Shots fired in the war on crime. Artist: Kemp Sterrett.


Medium: Newspaper comics
Distributed by: The Ledger Syndicate
First Appeared: 1936
Creators: Rex Collier (writer) and Kemp Sterrett (artist)
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The comic book Crime Does Not Pay was famous for telling lurid crime stories that made protagonists of the bad guys — a technique alleged by would-be censor Fredric Wertham, whose fulminations in the late 1940s and early '50s helped usher in The Comics Code Authority, to be a form of depravity unique to comic books, …

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… denying what everybody could see for themselves, that this style of storytelling had been anticipated not only by the movies and pulp magazines of the 1930s, but also by 18th-century novelist Daniel Defoe, who, besides Robinson Crusoe had written several pirate stories that way. Here's a precedent from the comics themselves. The Ledger Syndicate (Lady Bountiful, Somebody's Stenog) launched the daily newspaper comic War on Crime on May 18, 1936.

It was half a decade since Dick Tracy had inured audiences to graphic violence as a comic strip theme. Also, it was an era when the recent memory of the Prohibition era had left many "celebrity criminals" lingering in the public consciousness. War on Crime told the stories of how many of the big names, such as John Dillinger and Pretty Boy Floyd, had met their ends, and it wasn't shy about treating readers to gunfight scenes.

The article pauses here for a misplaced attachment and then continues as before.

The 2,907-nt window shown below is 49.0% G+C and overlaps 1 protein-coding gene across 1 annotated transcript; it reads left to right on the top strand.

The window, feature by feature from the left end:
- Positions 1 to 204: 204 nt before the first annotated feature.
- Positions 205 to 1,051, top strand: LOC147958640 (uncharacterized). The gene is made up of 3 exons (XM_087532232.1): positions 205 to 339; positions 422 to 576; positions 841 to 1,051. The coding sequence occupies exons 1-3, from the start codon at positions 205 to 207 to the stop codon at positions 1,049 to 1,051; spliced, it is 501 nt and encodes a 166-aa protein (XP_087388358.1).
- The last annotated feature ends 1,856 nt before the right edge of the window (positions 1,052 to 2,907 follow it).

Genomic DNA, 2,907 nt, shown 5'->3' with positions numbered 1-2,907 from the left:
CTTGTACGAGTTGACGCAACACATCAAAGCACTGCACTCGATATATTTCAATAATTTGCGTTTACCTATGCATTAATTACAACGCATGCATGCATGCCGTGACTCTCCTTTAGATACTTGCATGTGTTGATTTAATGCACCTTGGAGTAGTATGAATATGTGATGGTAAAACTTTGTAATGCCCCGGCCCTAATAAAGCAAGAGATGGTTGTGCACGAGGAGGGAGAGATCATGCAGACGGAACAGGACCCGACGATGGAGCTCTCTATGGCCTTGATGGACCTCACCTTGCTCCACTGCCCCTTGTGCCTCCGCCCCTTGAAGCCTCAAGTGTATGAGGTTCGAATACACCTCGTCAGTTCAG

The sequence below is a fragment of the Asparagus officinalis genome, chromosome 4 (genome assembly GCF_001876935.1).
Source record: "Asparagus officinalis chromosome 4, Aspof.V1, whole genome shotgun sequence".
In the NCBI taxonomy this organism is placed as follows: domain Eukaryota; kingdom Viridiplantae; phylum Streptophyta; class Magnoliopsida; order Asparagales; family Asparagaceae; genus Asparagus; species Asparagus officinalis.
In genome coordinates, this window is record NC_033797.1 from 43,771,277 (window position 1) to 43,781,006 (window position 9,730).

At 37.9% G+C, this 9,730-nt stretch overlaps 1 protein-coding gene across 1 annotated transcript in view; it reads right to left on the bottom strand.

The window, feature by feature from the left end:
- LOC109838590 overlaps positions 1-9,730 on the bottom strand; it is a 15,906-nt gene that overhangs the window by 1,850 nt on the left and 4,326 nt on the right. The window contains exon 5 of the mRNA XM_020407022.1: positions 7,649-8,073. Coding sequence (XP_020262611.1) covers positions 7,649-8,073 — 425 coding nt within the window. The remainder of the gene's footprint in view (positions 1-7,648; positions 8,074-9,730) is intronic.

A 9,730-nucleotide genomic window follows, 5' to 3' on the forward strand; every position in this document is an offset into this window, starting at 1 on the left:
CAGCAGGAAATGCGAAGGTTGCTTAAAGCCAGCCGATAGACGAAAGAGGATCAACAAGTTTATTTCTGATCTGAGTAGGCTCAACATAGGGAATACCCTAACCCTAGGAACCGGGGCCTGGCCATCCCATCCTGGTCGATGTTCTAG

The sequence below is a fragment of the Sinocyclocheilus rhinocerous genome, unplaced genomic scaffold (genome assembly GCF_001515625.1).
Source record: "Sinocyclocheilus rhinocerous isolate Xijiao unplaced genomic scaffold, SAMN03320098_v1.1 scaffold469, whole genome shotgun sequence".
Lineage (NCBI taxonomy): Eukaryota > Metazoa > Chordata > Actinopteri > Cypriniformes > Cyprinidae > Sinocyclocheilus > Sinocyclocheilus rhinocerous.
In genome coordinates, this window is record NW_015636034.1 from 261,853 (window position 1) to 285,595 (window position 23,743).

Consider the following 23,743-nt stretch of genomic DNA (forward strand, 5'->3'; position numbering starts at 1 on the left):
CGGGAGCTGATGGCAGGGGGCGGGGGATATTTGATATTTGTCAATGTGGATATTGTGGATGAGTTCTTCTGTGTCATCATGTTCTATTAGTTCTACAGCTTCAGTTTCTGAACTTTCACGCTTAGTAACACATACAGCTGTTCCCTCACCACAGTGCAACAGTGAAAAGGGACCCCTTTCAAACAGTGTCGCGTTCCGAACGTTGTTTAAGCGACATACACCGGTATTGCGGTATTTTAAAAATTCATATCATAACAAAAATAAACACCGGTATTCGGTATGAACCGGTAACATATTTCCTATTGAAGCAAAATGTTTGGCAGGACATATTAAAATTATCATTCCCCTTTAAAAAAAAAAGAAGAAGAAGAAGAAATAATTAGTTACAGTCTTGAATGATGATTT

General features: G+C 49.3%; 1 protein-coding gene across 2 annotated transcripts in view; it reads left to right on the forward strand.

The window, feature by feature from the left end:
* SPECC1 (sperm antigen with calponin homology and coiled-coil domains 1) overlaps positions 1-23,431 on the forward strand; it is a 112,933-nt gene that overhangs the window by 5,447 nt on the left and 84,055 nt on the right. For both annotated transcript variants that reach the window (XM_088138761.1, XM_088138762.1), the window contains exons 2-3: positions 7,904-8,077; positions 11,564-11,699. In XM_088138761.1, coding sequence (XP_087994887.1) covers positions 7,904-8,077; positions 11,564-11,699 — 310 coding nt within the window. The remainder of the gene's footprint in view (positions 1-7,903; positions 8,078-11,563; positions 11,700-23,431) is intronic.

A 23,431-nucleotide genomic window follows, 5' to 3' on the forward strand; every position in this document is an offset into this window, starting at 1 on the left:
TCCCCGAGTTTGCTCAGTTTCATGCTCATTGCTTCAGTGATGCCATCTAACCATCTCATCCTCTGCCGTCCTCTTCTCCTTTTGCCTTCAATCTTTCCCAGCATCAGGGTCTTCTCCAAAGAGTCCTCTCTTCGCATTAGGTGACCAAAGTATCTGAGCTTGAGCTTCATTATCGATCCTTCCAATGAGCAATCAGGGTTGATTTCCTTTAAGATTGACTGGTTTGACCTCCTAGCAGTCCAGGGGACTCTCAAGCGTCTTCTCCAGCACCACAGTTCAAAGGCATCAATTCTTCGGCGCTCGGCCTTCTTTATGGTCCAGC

The scripts were written by Philadelphia Ledger crime reporter Rex Collier, working from actual FBI files. (He'd won favor with FBI director J. Edgar Hoover from his earlier crime coverage.) It was drawn by former magazine illustrator Kemp Sterrett, working in a style so similar to Frank Godwin (Rusty Riley) that at one time, this feature was mistakenly credited to Godwin.

Collier stayed for the strip's whole run, but Kemp left after a little over a year, and was replaced by Jimmy Thompson. Thompson had worked on several newspaper comics, but later moved to comic books, where he did such features as Captain Compass and Rodeo Rick.

Collier's stories were fast-paced, but his background wasn't in comics, so he often failed to make use of the medium's strength. Often, his captions would tell readers what they were looking at, such as "He fired back." He sometimes wasted a lot of words describing scenes that the reader could take in at a glance. But a bigger problem was running out of material.

War on Crime chewed up star gangsters like Dial H for Hero chewed up superhero concepts. After a couple of years, having told the stories of Ma Barker, Baby Face Nelson and the rest, it was down to the likes of Two-Gun Brunette, whoever he is. Or she. It ended on January 22, 1938.

The strip was reprinted in Famous Funnies, but that was the extent of its media penetration. A decade or so later, EC Comics did a comic book with that title, but it wasn't related.


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Text ©2010 Donald D. Markstein. Art © The Philadelphia Public Ledger.